If you have diabetes, chances are good that you already have some form of nerve pain or nerve damage, called diabetic neuropathy. "People with diabetes have about a 60% chance of getting neuropathy of any kind," says Dace L. Trence, MD, an endocrinologist and director of the Diabetes Care Center at the University of Washington Medical Center in Seattle. "It's probably an equal risk of getting neuropathy with type 1 and type 2 diabetes."
You may have tingling, pain, or numbness in your feet and hands...
Control your diabetes. Get -- and keep -- your blood sugar within a normal range. If you already have skin problems, you can stop them from getting worse. Strive for a healthy weight, eat right, cut back on salt, maintain a healthy blood pressure, and exercise. That's a tall order, but talk to your health care team for support.
Be aware. If you have diabetic nerve damage, which is called neuropathy, you could have an infected cut, scratch, or skin puncture and not know it. Don't let a small problem turn into a big one. Be aware of your body. Check your legs, ankles, feet, and in between your toes every day for new wounds or old ones that aren't healing.
Treat wounds and sores. Don't neglect wounds. If you find a nick, a scratch, a small cut, or anything that isn't healing or that worries you, talk to your doctor immediately.
Cover up. This simple first line of defense can help you avoid the cuts and scratches that can lead to infection. Whether you're gardening or walking the dog, cover your legs with long pants and your feet with flat, well-fitting shoes.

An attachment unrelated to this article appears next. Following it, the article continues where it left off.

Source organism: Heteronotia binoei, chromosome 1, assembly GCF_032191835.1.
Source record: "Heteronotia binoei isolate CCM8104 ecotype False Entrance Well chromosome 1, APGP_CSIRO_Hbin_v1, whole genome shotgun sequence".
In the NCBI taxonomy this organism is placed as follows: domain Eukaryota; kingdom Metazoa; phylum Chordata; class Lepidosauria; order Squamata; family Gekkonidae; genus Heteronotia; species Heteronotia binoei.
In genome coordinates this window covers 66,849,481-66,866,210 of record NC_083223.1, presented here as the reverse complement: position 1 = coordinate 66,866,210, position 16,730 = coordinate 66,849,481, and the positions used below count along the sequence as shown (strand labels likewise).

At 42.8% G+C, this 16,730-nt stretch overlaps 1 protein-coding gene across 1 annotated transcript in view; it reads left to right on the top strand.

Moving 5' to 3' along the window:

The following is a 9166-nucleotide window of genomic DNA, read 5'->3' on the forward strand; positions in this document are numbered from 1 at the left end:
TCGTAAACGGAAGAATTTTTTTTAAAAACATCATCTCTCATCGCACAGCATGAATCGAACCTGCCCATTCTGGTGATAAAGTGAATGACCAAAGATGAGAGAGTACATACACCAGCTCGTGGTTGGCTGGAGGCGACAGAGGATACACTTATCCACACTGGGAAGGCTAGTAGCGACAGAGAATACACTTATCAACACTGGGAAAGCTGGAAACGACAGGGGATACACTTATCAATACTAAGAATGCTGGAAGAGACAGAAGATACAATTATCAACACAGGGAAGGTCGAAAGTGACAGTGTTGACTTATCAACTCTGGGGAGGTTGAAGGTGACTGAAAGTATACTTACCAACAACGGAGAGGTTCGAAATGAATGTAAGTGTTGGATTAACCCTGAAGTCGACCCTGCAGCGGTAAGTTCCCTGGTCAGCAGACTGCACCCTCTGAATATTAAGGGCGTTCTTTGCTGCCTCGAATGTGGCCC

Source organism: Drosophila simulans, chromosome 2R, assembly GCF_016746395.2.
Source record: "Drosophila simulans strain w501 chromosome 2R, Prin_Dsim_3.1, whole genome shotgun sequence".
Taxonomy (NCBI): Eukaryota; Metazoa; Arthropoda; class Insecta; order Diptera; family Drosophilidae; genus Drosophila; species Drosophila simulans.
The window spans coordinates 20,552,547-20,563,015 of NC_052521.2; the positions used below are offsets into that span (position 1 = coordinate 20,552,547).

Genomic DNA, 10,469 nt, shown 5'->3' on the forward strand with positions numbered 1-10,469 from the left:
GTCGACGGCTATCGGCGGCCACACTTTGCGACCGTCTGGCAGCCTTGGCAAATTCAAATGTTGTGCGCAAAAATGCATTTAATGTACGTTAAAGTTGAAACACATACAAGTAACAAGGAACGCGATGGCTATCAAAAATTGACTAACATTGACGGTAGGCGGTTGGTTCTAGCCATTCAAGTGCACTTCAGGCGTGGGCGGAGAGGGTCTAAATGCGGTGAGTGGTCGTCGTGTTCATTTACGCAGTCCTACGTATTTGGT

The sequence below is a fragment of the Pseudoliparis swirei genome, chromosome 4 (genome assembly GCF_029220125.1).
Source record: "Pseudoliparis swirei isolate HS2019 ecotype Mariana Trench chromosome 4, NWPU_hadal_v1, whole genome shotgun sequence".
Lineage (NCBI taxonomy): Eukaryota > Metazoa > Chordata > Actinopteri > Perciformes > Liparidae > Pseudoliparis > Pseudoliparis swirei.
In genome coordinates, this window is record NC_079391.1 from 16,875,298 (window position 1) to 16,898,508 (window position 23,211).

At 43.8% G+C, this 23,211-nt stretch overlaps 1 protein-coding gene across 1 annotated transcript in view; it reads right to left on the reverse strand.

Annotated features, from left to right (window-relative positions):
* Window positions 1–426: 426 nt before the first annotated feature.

Prevent dry skin. Skin that's too dry can crack, itch, and get infected.
Keep your skin -- especially at armpits, toes, and groin -- clean and dry, but not too dry. Talcum powder can help.
Take short, lukewarm showers or baths and use mild soaps and shampoos when you wash. Skip deodorant or scented cleansers, which can be harsh on sensitive skin.
Moisturize if your skin is dry. The best time is right after a shower or bath, when it’s still moist.
Dry well by patting gently. Don't rub. Focus on underarms, between legs, under breasts, and between toes.
Basic skin care can go far toward helping you prevent diabetic skin complications. If you have questions or if a cut, scrape, or bruise worries you, talk to your doctor or dermatologist right away.
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Your level is currently
If the level is below 70 or you are experiencing symptoms such as shaking, sweating or difficulty thinking, you will need to raise the number immediately. A quick solution is to eat a few pieces of hard candy or 1 tablespoon of sugar or honey. Recheck your numbers again in 15 minutes to see if the number has gone up. If not, repeat the steps above or call your doctor.
People who experience hypoglycemia several times in a week should call their health care provider. It's important to monitor your levels each day so you can make sure your numbers are within the range. If you are pregnant always consult with your health care provider.
Congratulations on taking steps to manage your health.
However, it's important to continue to track your numbers so that you can make lifestyle changes if needed. If you are pregnant always consult with your physician.
Your level is high if this reading was taken before eating. Aim for 70-130 before meals and less than 180 two hours after meals.
Even if your number is high, it's not too late for you to take control of your health and lower your blood sugar.
One of the first steps is to monitor your levels each day. If you are pregnant always consult with your physician.
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